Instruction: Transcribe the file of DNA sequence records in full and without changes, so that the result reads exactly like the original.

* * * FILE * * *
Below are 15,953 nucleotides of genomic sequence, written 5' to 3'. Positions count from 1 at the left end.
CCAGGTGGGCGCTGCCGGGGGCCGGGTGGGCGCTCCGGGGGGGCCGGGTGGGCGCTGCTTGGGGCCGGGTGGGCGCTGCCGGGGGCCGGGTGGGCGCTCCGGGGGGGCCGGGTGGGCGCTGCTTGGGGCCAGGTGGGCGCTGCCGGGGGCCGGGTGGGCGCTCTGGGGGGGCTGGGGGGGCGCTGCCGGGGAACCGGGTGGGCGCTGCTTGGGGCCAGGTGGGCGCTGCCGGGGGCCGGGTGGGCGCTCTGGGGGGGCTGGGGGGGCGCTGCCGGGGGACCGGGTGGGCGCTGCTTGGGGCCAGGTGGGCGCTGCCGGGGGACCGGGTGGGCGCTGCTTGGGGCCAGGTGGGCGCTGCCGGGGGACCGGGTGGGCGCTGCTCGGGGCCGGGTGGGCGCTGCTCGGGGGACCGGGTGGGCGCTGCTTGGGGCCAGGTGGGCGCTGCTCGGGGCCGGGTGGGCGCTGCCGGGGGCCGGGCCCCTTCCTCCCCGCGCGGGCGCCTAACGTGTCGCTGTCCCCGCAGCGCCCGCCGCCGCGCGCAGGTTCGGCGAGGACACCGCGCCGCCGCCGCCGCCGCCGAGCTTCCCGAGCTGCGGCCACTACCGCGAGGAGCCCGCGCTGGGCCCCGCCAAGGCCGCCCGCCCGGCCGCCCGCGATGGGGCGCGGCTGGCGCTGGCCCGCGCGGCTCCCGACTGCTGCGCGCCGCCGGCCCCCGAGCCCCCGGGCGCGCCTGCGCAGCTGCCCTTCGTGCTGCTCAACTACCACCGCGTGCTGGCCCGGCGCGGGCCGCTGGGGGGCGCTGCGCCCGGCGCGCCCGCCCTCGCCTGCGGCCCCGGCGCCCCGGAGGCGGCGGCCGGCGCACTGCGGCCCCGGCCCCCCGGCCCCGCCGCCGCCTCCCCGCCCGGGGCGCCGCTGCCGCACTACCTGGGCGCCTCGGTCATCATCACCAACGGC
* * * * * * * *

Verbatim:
Below are 15,953 nucleotides of genomic sequence, written 5' to 3'. Positions count from 1 at the left end.
CCAGGTGGGCGCTGCCGGGGGCCGGGTGGGCGCTCCGGGGGGGCCGGGTGGGCGCTGCTTGGGGCCGGGTGGGCGCTGCCGGGGGCCGGGTGGGCGCTCCGGGGGGGCCGGGTGGGCGCTGCTTGGGGCCAGGTGGGCGCTGCCGGGGGCCGGGTGGGCGCTCTGGGGGGGCTGGGGGGGCGCTGCCGGGGAACCGGGTGGGCGCTGCTTGGGGCCAGGTGGGCGCTGCCGGGGGCCGGGTGGGCGCTCTGGGGGGGCTGGGGGGGCGCTGCCGGGGGACCGGGTGGGCGCTGCTTGGGGCCAGGTGGGCGCTGCCGGGGGACCGGGTGGGCGCTGCTTGGGGCCAGGTGGGCGCTGCCGGGGGACCGGGTGGGCGCTGCTCGGGGCCGGGTGGGCGCTGCTCGGGGGACCGGGTGGGCGCTGCTTGGGGCCAGGTGGGCGCTGCTCGGGGCCGGGTGGGCGCTGCCGGGGGCCGGGCCCCTTCCTCCCCGCGCGGGCGCCTAACGTGTCGCTGTCCCCGCAGCGCCCGCCGCCGCGCGCAGGTTCGGCGAGGACACCGCGCCGCCGCCGCCGCCGCCGAGCTTCCCGAGCTGCGGCCACTACCGCGAGGAGCCCGCGCTGGGCCCCGCCAAGGCCGCCCGCCCGGCCGCCCGCGATGGGGCGCGGCTGGCGCTGGCCCGCGCGGCTCCCGACTGCTGCGCGCCGCCGGCCCCCGAGCCCCCGGGCGCGCCTGCGCAGCTGCCCTTCGTGCTGCTCAACTACCACCGCGTGCTGGCCCGGCGCGGGCCGCTGGGGGGCGCTGCGCCCGGCGCGCCCGCCCTCGCCTGCGGCCCCGGCGCCCCGGAGGCGGCGGCCGGCGCACTGCGGCCCCGGCCCCCCGGCCCCGCCGCCGCCTCCCCGCCCGGGGCGCCGCTGCCGCACTACCTGGGCGCCTCGGTCATCATCACCAACGGC